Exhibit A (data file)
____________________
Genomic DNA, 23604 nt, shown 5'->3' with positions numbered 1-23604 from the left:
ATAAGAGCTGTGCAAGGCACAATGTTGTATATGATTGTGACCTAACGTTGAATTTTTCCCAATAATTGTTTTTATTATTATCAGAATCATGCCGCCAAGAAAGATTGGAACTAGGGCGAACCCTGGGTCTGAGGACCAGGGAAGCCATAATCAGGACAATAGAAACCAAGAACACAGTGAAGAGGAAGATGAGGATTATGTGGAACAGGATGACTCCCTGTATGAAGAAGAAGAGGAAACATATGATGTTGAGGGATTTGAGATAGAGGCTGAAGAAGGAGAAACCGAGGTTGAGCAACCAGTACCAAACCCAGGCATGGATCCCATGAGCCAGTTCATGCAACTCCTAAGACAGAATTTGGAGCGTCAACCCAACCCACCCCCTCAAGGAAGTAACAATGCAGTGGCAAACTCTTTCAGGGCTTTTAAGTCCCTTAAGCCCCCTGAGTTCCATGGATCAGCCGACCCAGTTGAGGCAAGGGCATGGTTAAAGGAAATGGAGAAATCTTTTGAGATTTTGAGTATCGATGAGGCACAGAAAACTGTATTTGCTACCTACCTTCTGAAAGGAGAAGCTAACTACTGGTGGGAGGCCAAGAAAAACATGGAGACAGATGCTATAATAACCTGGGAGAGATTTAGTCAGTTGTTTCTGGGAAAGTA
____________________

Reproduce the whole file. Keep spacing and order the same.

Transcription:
Genomic DNA, 23604 nt, shown 5'->3' with positions numbered 1-23604 from the left:
ATAAGAGCTGTGCAAGGCACAATGTTGTATATGATTGTGACCTAACGTTGAATTTTTCCCAATAATTGTTTTTATTATTATCAGAATCATGCCGCCAAGAAAGATTGGAACTAGGGCGAACCCTGGGTCTGAGGACCAGGGAAGCCATAATCAGGACAATAGAAACCAAGAACACAGTGAAGAGGAAGATGAGGATTATGTGGAACAGGATGACTCCCTGTATGAAGAAGAAGAGGAAACATATGATGTTGAGGGATTTGAGATAGAGGCTGAAGAAGGAGAAACCGAGGTTGAGCAACCAGTACCAAACCCAGGCATGGATCCCATGAGCCAGTTCATGCAACTCCTAAGACAGAATTTGGAGCGTCAACCCAACCCACCCCCTCAAGGAAGTAACAATGCAGTGGCAAACTCTTTCAGGGCTTTTAAGTCCCTTAAGCCCCCTGAGTTCCATGGATCAGCCGACCCAGTTGAGGCAAGGGCATGGTTAAAGGAAATGGAGAAATCTTTTGAGATTTTGAGTATCGATGAGGCACAGAAAACTGTATTTGCTACCTACCTTCTGAAAGGAGAAGCTAACTACTGGTGGGAGGCCAAGAAAAACATGGAGACAGATGCTATAATAACCTGGGAGAGATTTAGTCAGTTGTTTCTGGGAAAGTA